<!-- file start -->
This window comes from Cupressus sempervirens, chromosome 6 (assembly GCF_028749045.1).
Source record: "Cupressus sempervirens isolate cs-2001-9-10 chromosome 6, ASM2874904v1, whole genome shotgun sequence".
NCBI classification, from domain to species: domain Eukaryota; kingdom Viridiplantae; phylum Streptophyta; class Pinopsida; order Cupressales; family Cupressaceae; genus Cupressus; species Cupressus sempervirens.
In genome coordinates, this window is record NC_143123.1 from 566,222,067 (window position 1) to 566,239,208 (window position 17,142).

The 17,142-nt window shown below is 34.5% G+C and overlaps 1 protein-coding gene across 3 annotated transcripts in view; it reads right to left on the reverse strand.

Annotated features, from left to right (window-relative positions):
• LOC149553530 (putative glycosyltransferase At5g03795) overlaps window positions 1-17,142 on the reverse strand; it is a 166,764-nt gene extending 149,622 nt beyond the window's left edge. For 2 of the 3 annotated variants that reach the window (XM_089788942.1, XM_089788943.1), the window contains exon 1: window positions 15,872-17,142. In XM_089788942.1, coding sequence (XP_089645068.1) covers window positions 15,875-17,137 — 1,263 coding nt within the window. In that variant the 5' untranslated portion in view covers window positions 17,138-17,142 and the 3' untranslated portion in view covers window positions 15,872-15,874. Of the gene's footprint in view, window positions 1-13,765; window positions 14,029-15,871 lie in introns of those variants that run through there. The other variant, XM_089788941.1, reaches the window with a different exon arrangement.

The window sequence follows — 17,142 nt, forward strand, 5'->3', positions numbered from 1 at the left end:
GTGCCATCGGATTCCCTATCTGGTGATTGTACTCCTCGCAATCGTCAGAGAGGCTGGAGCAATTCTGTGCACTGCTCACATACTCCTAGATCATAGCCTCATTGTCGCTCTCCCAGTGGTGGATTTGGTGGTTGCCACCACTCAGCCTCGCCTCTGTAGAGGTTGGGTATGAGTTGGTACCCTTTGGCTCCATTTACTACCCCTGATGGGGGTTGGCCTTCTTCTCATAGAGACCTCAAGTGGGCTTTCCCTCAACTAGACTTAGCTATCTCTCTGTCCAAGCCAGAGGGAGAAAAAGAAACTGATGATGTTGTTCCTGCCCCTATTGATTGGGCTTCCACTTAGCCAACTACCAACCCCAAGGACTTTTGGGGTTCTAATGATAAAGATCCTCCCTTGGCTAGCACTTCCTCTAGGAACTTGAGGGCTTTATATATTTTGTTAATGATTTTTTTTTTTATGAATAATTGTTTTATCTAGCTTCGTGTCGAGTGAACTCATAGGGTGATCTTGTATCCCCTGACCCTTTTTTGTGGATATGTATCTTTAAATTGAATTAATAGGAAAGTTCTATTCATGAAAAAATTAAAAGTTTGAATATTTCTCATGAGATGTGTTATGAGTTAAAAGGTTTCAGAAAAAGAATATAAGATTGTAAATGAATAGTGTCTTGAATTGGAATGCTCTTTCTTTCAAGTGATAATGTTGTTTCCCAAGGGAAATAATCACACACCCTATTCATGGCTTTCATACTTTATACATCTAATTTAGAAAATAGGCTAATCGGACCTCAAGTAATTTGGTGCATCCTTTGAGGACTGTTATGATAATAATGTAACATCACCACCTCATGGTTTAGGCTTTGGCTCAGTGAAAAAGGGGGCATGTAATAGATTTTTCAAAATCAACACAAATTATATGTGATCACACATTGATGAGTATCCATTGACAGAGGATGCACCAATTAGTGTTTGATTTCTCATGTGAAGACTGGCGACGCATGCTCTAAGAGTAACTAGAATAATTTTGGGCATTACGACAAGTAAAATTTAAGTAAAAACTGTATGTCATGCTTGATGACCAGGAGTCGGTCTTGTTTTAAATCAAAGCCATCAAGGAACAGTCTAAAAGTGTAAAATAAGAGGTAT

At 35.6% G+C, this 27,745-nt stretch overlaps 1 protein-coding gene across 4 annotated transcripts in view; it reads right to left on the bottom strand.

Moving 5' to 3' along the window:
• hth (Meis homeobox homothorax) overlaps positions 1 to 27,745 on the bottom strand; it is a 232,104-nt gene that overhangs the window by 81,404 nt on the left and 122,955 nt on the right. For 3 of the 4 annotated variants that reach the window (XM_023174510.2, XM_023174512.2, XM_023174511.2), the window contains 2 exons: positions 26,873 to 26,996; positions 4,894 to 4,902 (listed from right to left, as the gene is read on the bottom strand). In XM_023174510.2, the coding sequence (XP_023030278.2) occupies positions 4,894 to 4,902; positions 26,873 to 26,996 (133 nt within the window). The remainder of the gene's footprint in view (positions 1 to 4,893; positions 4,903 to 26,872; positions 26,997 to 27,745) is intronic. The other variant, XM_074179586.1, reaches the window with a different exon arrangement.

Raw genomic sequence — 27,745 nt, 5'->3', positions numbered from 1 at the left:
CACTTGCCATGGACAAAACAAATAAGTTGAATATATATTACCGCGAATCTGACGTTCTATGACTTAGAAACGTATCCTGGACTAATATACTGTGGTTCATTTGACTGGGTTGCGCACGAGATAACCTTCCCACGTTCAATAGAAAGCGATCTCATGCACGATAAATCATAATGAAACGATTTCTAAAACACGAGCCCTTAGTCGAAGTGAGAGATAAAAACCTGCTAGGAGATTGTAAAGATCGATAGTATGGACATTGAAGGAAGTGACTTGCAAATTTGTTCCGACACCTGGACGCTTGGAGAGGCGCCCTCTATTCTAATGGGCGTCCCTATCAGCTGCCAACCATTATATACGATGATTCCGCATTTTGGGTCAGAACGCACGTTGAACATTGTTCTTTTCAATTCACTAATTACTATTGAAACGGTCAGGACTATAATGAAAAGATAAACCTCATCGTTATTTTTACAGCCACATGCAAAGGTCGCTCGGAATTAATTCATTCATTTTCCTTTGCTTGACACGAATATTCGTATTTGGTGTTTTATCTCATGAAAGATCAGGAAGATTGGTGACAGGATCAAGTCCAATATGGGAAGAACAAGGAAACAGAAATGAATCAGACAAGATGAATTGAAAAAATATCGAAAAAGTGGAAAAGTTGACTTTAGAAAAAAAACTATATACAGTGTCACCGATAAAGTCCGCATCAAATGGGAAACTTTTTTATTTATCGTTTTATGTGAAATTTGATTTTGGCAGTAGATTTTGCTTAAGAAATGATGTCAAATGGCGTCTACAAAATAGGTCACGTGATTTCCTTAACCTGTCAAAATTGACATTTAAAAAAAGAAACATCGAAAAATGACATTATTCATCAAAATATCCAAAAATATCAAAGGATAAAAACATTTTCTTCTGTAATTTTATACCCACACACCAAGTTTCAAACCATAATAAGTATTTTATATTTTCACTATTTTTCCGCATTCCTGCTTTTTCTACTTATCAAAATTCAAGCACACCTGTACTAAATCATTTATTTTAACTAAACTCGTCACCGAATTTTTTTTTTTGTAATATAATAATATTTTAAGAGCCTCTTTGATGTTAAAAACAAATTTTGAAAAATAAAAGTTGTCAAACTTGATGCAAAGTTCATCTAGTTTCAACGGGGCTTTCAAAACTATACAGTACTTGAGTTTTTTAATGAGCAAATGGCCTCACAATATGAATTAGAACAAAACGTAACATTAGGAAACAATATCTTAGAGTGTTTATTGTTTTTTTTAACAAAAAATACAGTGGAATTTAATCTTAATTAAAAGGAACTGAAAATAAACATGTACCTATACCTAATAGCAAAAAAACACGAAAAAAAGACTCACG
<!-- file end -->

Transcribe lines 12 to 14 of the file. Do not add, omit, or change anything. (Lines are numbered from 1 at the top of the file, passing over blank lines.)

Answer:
• hth (Meis homeobox homothorax) overlaps positions 1 to 27,745 on the bottom strand; it is a 232,104-nt gene that overhangs the window by 81,404 nt on the left and 122,955 nt on the right. For 3 of the 4 annotated variants that reach the window (XM_023174510.2, XM_023174512.2, XM_023174511.2), the window contains 2 exons: positions 26,873 to 26,996; positions 4,894 to 4,902 (listed from right to left, as the gene is read on the bottom strand). In XM_023174510.2, the coding sequence (XP_023030278.2) occupies positions 4,894 to 4,902; positions 26,873 to 26,996 (133 nt within the window). The remainder of the gene's footprint in view (positions 1 to 4,893; positions 4,903 to 26,872; positions 26,997 to 27,745) is intronic. The other variant, XM_074179586.1, reaches the window with a different exon arrangement.

Raw genomic sequence — 27,745 nt, 5'->3', positions numbered from 1 at the left:
CACTTGCCATGGACAAAACAAATAAGTTGAATATATATTACCGCGAATCTGACGTTCTATGACTTAGAAACGTATCCTGGACTAATATACTGTGGTTCATTTGACTGGGTTGCGCACGAGATAACCTTCCCACGTTCAATAGAAAGCGATCTCATGCACGATAAATCATAATGAAACGATTTCTAAAACACGAGCCCTTAGTCGAAGTGAGAGATAAAAACCTGCTAGGAGATTGTAAAGATCGATAGTATGGACATTGAAGGAAGTGACTTGCAAATTTGTTCCGACACCTGGACGCTTGGAGAGGCGCCCTCTATTCTAATGGGCGTCCCTATCAGCTGCCAACCATTATATACGATGATTCCGCATTTTGGGTCAGAACGCACGTTGAACATTGTTCTTTTCAATTCACTAATTACTATTGAAACGGTCAGGACTATAATGAAAAGATAAACCTCATCGTTATTTTTACAGCCACATGCAAAGGTCGCTCGGAATTAATTCATTCATTTTCCTTTGCTTGACACGAATATTCGTATTTGGTGTTTTATCTCATGAAAGATCAGGAAGATTGGTGACAGGATCAAGTCCAATATGGGAAGAACAAGGAAACAGAAATGAATCAGACAAGATGAATTGAAAAAATATCGAAAAAGTGGAAAAGTTGACTTTAGAAAAAAAACTATATACAGTGTCACCGATAAAGTCCGCATCAAATGGGAAACTTTTTTATTTATCGTTTTATGTGAAATTTGATTTTGGCAGTAGATTTTGCTTAAGAAATGATGTCAAATGGCGTCTACAAAATAGGTCACGTGATTTCCTTAACCTGTCAAAATTGACATTTAAAAAAAGAAACATCGAAAAATGACATTATTCATCAAAATATCCAAAAATATCAAAGGATAAAAACATTTTCTTCTGTAATTTTATACCCACACACCAAGTTTCAAACCATAATAAGTATTTTATATTTTCACTATTTTTCCGCATTCCTGCTTTTTCTACTTATCAAAATTCAAGCACACCTGTACTAAATCATTTATTTTAACTAAACTCGTCACCGAATTTTTTTTTTTGTAATATAATAATATTTTAAGAGCCTCTTTGATGTTAAAAACAAATTTTGAAAAATAAAAGTTGTCAAACTTGATGCAAAGTTCATCTAGTTTCAACGGGGCTTTCAAAACTATACAGTACTTGAGTTTTTTAATGAGCAAATGGCCTCACAATATGAATTAGAACAAAACGTAACATTAGGAAACAATATCTTAGAGTGTTTATTGTTTTTTTTAACAAAAAATACAGTGGAATTTAATCTTAATTAAAAGGAACTGAAAATAAACATGTACCTATACCTAATAGCAAAAAAACACGAAAAAAAGACTCACG